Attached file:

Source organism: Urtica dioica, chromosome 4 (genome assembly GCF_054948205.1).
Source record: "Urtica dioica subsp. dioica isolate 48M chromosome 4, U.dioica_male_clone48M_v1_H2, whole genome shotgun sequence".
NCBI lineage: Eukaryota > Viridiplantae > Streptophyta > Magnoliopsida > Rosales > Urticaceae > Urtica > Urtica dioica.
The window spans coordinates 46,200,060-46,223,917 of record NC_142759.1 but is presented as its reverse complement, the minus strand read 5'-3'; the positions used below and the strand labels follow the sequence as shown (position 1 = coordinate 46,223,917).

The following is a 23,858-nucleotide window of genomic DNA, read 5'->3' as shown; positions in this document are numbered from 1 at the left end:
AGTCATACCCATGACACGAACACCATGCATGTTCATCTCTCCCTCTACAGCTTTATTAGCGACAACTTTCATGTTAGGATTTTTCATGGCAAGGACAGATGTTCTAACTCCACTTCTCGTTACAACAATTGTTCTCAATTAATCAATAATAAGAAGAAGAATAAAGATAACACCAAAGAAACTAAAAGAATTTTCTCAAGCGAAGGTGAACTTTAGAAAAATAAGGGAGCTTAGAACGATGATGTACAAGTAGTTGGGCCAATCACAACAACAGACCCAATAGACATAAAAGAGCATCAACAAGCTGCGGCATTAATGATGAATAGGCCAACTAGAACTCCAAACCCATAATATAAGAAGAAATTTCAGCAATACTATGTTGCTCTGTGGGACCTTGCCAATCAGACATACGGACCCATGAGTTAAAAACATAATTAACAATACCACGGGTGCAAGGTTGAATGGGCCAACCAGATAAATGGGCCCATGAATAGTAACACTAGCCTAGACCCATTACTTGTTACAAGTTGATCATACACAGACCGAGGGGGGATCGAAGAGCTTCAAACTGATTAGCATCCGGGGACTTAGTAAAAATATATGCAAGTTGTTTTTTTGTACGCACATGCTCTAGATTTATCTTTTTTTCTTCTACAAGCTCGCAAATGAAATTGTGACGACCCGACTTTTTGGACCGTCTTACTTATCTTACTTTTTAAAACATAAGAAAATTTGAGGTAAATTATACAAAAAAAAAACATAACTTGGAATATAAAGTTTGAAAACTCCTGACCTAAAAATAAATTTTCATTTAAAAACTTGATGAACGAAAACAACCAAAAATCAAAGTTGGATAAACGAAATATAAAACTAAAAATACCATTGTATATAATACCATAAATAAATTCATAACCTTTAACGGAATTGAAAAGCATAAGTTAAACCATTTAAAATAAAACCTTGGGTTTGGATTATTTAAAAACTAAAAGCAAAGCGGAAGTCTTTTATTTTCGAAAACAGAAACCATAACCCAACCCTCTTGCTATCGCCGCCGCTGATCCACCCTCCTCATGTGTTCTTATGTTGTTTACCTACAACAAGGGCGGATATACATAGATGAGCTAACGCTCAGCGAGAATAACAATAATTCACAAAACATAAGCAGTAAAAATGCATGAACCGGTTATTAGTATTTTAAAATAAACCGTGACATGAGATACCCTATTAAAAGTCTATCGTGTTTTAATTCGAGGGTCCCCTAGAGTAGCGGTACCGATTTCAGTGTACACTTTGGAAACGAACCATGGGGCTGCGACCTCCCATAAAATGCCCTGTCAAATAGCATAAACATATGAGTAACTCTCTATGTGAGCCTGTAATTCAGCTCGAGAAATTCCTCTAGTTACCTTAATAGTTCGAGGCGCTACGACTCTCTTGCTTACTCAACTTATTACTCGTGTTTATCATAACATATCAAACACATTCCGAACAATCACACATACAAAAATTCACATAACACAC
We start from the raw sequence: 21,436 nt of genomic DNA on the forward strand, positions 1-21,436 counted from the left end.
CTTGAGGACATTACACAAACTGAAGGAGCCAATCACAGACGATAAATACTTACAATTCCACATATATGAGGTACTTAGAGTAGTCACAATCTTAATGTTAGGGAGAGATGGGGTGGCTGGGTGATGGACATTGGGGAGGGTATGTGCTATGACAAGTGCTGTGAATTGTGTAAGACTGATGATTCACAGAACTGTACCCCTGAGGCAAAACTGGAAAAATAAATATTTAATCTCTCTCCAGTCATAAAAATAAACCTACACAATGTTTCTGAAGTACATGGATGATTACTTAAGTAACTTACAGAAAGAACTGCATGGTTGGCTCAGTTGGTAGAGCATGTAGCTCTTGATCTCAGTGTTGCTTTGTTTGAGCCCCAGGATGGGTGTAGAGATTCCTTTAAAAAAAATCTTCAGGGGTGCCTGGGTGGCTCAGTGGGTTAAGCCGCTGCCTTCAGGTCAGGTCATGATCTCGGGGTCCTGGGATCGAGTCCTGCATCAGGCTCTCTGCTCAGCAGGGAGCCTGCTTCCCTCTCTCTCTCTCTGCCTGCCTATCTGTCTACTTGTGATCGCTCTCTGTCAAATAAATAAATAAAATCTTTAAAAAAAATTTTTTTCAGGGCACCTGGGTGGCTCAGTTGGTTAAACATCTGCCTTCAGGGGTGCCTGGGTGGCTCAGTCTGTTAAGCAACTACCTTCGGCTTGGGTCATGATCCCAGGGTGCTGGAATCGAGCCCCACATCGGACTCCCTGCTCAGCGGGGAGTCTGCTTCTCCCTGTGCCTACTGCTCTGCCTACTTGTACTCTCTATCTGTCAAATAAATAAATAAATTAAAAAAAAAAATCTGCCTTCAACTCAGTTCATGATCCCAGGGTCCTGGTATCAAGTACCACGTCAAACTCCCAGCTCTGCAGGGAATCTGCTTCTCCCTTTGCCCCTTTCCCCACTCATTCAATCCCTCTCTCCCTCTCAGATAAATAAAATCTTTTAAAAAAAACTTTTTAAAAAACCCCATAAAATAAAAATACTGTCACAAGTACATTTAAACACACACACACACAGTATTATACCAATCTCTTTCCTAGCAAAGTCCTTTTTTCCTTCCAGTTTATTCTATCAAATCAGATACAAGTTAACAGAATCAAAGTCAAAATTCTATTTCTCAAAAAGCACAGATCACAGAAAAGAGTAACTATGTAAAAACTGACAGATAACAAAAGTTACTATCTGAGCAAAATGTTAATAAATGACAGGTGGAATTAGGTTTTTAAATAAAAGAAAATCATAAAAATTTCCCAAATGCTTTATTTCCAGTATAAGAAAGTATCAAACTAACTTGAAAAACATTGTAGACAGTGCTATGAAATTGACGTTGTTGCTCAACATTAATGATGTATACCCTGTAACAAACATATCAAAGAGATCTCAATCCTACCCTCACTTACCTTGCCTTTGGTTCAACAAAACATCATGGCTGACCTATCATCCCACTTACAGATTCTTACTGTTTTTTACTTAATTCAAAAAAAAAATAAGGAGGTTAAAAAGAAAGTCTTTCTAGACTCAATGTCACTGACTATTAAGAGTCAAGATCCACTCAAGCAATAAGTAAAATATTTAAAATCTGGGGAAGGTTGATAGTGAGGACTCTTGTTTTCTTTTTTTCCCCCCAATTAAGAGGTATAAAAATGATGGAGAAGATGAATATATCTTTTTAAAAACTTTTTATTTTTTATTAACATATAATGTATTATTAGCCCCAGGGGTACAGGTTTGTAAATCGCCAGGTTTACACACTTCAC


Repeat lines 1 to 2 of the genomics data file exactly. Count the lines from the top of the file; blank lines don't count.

Source organism: Urtica dioica, chromosome 4 (genome assembly GCF_054948205.1).
Source record: "Urtica dioica subsp. dioica isolate 48M chromosome 4, U.dioica_male_clone48M_v1_H2, whole genome shotgun sequence".